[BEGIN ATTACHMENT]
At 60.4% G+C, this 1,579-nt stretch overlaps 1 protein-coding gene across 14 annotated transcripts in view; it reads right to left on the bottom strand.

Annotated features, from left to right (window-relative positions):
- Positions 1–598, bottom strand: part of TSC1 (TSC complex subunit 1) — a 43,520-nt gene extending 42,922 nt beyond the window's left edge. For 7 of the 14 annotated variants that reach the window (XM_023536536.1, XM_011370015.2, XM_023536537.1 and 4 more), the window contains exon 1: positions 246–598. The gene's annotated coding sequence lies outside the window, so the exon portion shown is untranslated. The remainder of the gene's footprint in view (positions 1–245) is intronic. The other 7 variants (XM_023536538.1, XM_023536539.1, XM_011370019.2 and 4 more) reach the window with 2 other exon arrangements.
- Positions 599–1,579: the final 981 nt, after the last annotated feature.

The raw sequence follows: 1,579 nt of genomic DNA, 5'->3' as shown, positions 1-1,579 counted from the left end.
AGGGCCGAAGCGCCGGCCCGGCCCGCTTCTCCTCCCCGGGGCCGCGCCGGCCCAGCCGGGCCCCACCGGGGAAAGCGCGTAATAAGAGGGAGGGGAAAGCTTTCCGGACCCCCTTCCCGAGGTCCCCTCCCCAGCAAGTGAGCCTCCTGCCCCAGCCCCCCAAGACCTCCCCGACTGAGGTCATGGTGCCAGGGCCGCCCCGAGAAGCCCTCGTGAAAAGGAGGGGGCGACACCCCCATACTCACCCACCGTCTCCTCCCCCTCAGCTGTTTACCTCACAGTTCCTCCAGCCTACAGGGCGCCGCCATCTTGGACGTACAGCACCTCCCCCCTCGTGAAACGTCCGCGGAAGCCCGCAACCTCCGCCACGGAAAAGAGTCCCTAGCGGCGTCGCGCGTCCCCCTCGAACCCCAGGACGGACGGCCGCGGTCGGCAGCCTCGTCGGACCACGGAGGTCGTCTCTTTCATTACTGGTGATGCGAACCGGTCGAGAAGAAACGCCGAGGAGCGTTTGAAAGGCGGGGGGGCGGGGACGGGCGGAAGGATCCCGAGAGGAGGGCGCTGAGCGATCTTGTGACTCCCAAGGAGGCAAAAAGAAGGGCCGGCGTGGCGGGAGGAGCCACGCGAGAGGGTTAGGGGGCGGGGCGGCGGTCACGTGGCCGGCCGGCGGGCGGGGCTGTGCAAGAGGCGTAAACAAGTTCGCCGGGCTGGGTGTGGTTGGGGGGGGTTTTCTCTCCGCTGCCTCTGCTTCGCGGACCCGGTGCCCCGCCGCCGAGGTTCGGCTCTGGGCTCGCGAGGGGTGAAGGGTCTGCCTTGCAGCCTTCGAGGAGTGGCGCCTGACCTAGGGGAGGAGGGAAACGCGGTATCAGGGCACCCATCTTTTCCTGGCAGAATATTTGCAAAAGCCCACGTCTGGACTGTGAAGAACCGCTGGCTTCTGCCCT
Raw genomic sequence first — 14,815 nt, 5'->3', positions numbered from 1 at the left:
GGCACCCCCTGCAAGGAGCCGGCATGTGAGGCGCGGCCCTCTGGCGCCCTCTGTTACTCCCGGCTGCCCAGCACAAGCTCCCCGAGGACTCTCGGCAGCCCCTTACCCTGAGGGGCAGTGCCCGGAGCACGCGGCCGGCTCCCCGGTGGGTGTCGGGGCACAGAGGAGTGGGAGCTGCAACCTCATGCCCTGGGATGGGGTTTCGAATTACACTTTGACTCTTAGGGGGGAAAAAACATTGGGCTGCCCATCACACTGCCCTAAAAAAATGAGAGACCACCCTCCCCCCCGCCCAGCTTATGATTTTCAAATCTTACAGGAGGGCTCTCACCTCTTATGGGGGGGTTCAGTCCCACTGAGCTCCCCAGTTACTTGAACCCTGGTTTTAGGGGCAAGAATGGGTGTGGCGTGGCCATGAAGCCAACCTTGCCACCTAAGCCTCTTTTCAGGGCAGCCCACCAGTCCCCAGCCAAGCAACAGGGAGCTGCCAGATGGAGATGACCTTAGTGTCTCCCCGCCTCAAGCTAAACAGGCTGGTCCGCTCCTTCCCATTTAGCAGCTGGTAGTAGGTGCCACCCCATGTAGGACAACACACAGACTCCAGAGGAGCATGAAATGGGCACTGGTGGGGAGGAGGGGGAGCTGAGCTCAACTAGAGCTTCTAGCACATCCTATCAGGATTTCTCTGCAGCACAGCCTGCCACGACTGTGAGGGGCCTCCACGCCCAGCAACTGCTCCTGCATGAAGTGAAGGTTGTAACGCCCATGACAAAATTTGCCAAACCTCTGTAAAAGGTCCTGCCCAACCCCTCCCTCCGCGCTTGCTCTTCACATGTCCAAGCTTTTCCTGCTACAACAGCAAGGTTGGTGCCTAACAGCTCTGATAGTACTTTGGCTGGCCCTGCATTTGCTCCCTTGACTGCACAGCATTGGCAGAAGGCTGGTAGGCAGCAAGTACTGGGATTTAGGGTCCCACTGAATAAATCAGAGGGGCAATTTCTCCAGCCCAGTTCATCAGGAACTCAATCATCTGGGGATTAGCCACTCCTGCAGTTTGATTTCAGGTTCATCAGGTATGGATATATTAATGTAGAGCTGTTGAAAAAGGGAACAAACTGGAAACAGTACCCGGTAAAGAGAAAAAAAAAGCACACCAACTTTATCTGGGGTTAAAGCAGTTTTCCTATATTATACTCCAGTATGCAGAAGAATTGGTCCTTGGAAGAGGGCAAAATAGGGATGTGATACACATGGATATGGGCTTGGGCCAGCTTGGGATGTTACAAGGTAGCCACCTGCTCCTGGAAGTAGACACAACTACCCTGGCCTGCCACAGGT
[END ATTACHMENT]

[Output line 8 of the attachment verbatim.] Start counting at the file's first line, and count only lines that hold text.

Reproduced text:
GGCACCCCCTGCAAGGAGCCGGCATGTGAGGCGCGGCCCTCTGGCGCCCTCTGTTACTCCCGGCTGCCCAGCACAAGCTCCCCGAGGACTCTCGGCAGCCCCTTACCCTGAGGGGCAGTGCCCGGAGCACGCGGCCGGCTCCCCGGTGGGTGTCGGGGCACAGAGGAGTGGGAGCTGCAACCTCATGCCCTGGGATGGGGTTTCGAATTACACTTTGACTCTTAGGGGGGAAAAAACATTGGGCTGCCCATCACACTGCCCTAAAAAAATGAGAGACCACCCTCCCCCCCGCCCAGCTTATGATTTTCAAATCTTACAGGAGGGCTCTCACCTCTTATGGGGGGGTTCAGTCCCACTGAGCTCCCCAGTTACTTGAACCCTGGTTTTAGGGGCAAGAATGGGTGTGGCGTGGCCATGAAGCCAACCTTGCCACCTAAGCCTCTTTTCAGGGCAGCCCACCAGTCCCCAGCCAAGCAACAGGGAGCTGCCAGATGGAGATGACCTTAGTGTCTCCCCGCCTCAAGCTAAACAGGCTGGTCCGCTCCTTCCCATTTAGCAGCTGGTAGTAGGTGCCACCCCATGTAGGACAACACACAGACTCCAGAGGAGCATGAAATGGGCACTGGTGGGGAGGAGGGGGAGCTGAGCTCAACTAGAGCTTCTAGCACATCCTATCAGGATTTCTCTGCAGCACAGCCTGCCACGACTGTGAGGGGCCTCCACGCCCAGCAACTGCTCCTGCATGAAGTGAAGGTTGTAACGCCCATGACAAAATTTGCCAAACCTCTGTAAAAGGTCCTGCCCAACCCCTCCCTCCGCGCTTGCTCTTCACATGTCCAAGCTTTTCCTGCTACAACAGCAAGGTTGGTGCCTAACAGCTCTGATAGTACTTTGGCTGGCCCTGCATTTGCTCCCTTGACTGCACAGCATTGGCAGAAGGCTGGTAGGCAGCAAGTACTGGGATTTAGGGTCCCACTGAATAAATCAGAGGGGCAATTTCTCCAGCCCAGTTCATCAGGAACTCAATCATCTGGGGATTAGCCACTCCTGCAGTTTGATTTCAGGTTCATCAGGTATGGATATATTAATGTAGAGCTGTTGAAAAAGGGAACAAACTGGAAACAGTACCCGGTAAAGAGAAAAAAAAAGCACACCAACTTTATCTGGGGTTAAAGCAGTTTTCCTATATTATACTCCAGTATGCAGAAGAATTGGTCCTTGGAAGAGGGCAAAATAGGGATGTGATACACATGGATATGGGCTTGGGCCAGCTTGGGATGTTACAAGGTAGCCACCTGCTCCTGGAAGTAGACACAACTACCCTGGCCTGCCACAGGT